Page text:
Outcome studies have shown that treatment does not work if administered too late. Preventing Childhood Disorders, Substance Abuse, and Delinquency presents the newest research on the effectiveness of prevention and early intervention programs with children, from birth to adolescence. The contributors to this volume examine the theory and practice of leading programs designed to prevent social and behavioral problems–including violence and substance abuse–in children and adolescents. The innovative programs analyzed here focus on social skills training for children with conduct disorders, anger coping group work for aggressive children, parent training programs, life skills training for substance abuse prevention, and programs for high-risk youth and rural populations. All designed to intervene before the onset of disorders or to deal effectively with problems when they first appear, many of the programs also emphasize strengthening family, school, and community involvement for successful risk reduction. Clinical psychologists and human services professionals who work with children and youths will find Preventing Childhood Disorders, Substance Abuse, and Delinquency illuminating. This book also will be of interest to policy makers who are looking for more effective and efficient interventions to child and adolescent problems.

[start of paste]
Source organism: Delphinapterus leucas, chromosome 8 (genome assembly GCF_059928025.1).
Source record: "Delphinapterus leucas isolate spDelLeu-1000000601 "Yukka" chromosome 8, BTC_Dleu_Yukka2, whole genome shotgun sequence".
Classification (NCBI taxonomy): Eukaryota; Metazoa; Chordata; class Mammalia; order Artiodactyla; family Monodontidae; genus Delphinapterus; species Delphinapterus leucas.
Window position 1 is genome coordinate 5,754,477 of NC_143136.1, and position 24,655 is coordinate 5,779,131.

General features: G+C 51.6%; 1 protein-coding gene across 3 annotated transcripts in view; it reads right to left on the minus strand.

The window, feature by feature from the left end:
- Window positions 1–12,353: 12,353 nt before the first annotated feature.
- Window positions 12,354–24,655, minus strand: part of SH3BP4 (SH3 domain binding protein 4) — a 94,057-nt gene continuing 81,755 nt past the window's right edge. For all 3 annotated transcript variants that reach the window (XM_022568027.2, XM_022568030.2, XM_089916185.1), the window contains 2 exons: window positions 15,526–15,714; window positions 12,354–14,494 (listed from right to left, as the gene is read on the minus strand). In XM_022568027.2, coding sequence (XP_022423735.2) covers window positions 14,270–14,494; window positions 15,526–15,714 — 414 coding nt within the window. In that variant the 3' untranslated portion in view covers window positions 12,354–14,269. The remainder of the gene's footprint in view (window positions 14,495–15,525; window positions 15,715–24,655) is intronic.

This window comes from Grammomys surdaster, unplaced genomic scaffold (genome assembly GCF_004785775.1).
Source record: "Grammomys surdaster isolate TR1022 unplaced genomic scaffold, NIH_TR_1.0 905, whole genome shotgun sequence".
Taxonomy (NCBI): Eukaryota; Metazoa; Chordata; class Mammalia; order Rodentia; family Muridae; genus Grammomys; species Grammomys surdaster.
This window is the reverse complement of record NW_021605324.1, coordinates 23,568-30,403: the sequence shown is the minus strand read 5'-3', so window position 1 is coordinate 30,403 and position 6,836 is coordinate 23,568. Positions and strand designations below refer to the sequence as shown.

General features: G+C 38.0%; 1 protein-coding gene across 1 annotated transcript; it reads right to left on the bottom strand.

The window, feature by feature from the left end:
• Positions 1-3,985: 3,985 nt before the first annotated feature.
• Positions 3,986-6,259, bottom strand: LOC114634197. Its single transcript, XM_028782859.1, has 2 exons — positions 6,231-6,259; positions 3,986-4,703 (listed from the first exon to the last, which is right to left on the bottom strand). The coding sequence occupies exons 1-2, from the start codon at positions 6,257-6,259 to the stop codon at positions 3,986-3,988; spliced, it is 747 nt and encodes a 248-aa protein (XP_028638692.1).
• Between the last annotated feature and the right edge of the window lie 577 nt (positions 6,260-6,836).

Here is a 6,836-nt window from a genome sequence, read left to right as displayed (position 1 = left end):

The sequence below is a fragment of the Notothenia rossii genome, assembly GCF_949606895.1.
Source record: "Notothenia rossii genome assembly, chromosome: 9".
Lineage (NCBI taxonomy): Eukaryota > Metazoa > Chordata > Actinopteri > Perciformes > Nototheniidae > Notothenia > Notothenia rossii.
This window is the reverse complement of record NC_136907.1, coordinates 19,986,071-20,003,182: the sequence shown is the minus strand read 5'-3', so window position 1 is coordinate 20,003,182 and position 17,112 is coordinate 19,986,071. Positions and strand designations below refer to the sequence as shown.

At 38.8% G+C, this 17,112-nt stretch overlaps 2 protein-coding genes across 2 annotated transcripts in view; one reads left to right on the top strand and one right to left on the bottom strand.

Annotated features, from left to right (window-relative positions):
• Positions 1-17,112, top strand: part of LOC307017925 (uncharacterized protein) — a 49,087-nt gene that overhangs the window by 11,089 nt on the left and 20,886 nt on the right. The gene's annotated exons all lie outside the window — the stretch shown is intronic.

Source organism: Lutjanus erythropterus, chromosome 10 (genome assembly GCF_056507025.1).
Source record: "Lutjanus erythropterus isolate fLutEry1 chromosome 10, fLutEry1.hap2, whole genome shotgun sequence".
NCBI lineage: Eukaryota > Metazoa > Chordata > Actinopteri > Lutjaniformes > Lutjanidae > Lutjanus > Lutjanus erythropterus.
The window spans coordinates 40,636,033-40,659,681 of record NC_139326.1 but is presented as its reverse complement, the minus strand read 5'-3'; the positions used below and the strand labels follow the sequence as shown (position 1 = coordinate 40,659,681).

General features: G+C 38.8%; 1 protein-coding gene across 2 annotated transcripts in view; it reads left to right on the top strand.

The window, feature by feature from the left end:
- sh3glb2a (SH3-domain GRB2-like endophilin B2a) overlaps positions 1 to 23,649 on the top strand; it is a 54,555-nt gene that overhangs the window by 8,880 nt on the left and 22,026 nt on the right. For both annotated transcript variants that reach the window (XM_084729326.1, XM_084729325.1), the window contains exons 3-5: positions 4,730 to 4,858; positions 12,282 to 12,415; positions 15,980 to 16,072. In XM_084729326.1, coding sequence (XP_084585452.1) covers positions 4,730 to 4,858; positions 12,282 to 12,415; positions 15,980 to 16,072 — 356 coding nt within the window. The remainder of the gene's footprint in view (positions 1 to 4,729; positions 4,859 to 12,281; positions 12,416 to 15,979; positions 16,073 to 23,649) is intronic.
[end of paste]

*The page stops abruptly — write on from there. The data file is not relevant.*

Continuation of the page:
Chapter 2: Promoting Development and Preventing Disorder: The Better Beginnings, Better Futures Project
Promoting Development and Preventing Disorder: The Better Beginnings, Better Futures Project
Due to better sanitation, improved nutrition, and more effective curative medicine, the health of children throughout the world has shown consistent improvement over the past 100 years and continues to show increased improvement in the most recent decades (Doll, 1983). As a result, the majority of chronic disorders affecting children and adolescents in developed countries consist largely of psychological, social, and educational problems (Graham, 1985).
Survey studies indicate that the prevalence of mental health problems among children aged 4 to 16 in developed countries is between 10% and 20% [Page 20](Institute of Medicine, 1989; Offord, 1985; Offord, Boyle, & Racine, 1991), and there is reason ...